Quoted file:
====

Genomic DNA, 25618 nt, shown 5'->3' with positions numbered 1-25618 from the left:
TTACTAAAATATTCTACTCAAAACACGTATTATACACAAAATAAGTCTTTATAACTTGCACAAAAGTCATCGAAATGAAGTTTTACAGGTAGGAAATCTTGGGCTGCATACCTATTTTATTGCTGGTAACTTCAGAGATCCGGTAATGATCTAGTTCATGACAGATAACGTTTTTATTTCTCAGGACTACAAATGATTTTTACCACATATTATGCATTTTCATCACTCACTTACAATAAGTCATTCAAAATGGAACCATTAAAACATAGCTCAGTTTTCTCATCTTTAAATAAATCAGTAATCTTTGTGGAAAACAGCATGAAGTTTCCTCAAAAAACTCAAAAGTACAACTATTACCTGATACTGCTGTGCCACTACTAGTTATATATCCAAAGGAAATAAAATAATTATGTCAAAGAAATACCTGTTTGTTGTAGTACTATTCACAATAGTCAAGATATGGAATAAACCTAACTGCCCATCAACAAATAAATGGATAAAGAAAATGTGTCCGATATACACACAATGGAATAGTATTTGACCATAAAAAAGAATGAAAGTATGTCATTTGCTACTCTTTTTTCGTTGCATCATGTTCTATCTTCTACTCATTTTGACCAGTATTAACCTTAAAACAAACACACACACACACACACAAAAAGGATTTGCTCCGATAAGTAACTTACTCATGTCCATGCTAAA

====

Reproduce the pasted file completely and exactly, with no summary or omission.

Genomic DNA, 25618 nt, shown 5'->3' with positions numbered 1-25618 from the left:
TTACTAAAATATTCTACTCAAAACACGTATTATACACAAAATAAGTCTTTATAACTTGCACAAAAGTCATCGAAATGAAGTTTTACAGGTAGGAAATCTTGGGCTGCATACCTATTTTATTGCTGGTAACTTCAGAGATCCGGTAATGATCTAGTTCATGACAGATAACGTTTTTATTTCTCAGGACTACAAATGATTTTTACCACATATTATGCATTTTCATCACTCACTTACAATAAGTCATTCAAAATGGAACCATTAAAACATAGCTCAGTTTTCTCATCTTTAAATAAATCAGTAATCTTTGTGGAAAACAGCATGAAGTTTCCTCAAAAAACTCAAAAGTACAACTATTACCTGATACTGCTGTGCCACTACTAGTTATATATCCAAAGGAAATAAAATAATTATGTCAAAGAAATACCTGTTTGTTGTAGTACTATTCACAATAGTCAAGATATGGAATAAACCTAACTGCCCATCAACAAATAAATGGATAAAGAAAATGTGTCCGATATACACACAATGGAATAGTATTTGACCATAAAAAAGAATGAAAGTATGTCATTTGCTACTCTTTTTTCGTTGCATCATGTTCTATCTTCTACTCATTTTGACCAGTATTAACCTTAAAACAAACACACACACACACACACAAAAAGGATTTGCTCCGATAAGTAACTTACTCATGTCCATGCTAAA